US employment growth ground to a halt last month, reviving recession fears and piling pressure on both US President Barack Obama and the US Federal Reserve to provide more stimulus to aid the frail economy.
For the first time in nearly a year, the economy failed to create new jobs on a net basis, according to the Labor Department’s monthly nonfarm payrolls survey on Friday.
Economists had expected nonfarm employment to rise 75,000 last month, but they cautioned against viewing the data as a surefire sign of recession.
A worsening debt crisis in Europe and an acrimonious political fight over the US government budget and debt, which led Standard & Poor’s to strip the country of its “AAA” credit rating, ignited a massive stock market sell-off last month and sent business and consumer confidence tumbling.
“The economy is struggling against stiff headwinds, which appear to have intensified in recent months,” TD Securities senior macro strategist Millan Mulraine said in New York. “While it has clearly not fallen off the cliff, there is little to suggest it is anywhere close to regaining its momentum.”
Investors fled riskier assets on the news, sending stocks tumbling, pushing up the price of gold, and lowering US Treasury bond yields.
Employment was dampened by 45,000 striking workers at Verizon Communications. Those workers have since returned to work and will be counted as on the payroll this month.
However, even taking that into account, the report was largely bleak. The unemployment rate, however, held at 9.1 percent as a survey of households found both job growth and, for the first time in a year, an expanding labor force.
With the jobless rate stuck above 9 percent and confidence collapsing, Obama faces pressure to come up with ways to spur job creation. The health of the labor market could determine whether he wins re-election next year.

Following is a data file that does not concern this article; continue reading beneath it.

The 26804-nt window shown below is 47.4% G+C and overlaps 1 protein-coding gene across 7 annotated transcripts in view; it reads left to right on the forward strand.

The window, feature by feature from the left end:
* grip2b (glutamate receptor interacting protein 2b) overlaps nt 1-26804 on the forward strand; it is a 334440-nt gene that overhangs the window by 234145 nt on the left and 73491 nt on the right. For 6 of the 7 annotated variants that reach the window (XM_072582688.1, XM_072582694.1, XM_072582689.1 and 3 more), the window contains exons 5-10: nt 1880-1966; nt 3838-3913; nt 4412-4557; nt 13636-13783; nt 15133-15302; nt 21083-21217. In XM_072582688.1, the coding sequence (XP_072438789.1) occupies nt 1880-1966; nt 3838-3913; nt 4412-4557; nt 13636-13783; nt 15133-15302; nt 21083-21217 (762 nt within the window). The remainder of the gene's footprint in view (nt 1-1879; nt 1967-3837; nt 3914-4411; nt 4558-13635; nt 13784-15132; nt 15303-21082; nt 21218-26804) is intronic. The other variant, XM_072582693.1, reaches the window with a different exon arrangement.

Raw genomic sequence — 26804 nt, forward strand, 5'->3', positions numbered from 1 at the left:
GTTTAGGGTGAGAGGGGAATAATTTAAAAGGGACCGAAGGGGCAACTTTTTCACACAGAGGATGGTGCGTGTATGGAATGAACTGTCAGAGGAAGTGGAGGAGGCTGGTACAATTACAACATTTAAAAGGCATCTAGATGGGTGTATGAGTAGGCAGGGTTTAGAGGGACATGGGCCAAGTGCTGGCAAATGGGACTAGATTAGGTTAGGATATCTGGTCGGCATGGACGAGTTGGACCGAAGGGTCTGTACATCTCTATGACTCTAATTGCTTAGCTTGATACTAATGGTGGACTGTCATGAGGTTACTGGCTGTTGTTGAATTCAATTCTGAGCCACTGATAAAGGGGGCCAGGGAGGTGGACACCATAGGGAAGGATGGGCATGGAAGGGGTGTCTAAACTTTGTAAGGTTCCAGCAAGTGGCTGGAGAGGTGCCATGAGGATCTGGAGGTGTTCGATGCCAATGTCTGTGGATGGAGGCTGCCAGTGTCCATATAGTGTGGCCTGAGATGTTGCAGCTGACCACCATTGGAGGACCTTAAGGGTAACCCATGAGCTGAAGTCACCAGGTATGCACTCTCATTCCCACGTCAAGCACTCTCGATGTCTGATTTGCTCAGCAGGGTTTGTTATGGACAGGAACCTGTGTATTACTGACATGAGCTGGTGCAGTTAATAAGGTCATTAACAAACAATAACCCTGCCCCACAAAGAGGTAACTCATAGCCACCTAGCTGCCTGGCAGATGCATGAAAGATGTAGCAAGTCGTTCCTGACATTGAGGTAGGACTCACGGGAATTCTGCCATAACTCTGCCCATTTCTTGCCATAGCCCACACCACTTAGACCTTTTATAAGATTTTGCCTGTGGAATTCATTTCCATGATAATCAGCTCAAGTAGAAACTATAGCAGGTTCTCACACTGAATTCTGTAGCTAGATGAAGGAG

Obama will lay out a new jobs plan in a speech to the nation on Thursday, and White House advisers said the data underscored a need for action.
“He will be very specific about what we can do that can have a meaningful impact on job growth in the economy right away,” said Gene Sperling, a top economic adviser to Obama.
Despite massive cash injections by both the government and the Fed, sustainable job growth has eluded the economy.
The data could strengthen the hand of officials at the US Fed who wanted to do more to help the sputtering economy last month. The economy needs to generate about 150,000 jobs each month just to keep the unemployment rate steady over time.
The central bank, which meets on Sept. 20 and Sept. 21, cut overnight interest rates to near zero in December 2008 and has bought US$2.3 trillion in securities to inject cash into the economy.
Despite simmering inflation pressures, many economists expect the Fed to launch a third round of bond buying soon to put downward pressure on long-term rates, partly because the US government appears intent on belt-tightening.
While employment was held back by the Verizon strike, the impact was offset somewhat by the return of 23,000 public employees in Minnesota after a partial government shutdown.
Stripping out both of those factors, employment would have expanded by more than 20,000 jobs last month and, without the strike, private payrolls would have increased by 62,000, instead of a paltry 17,000.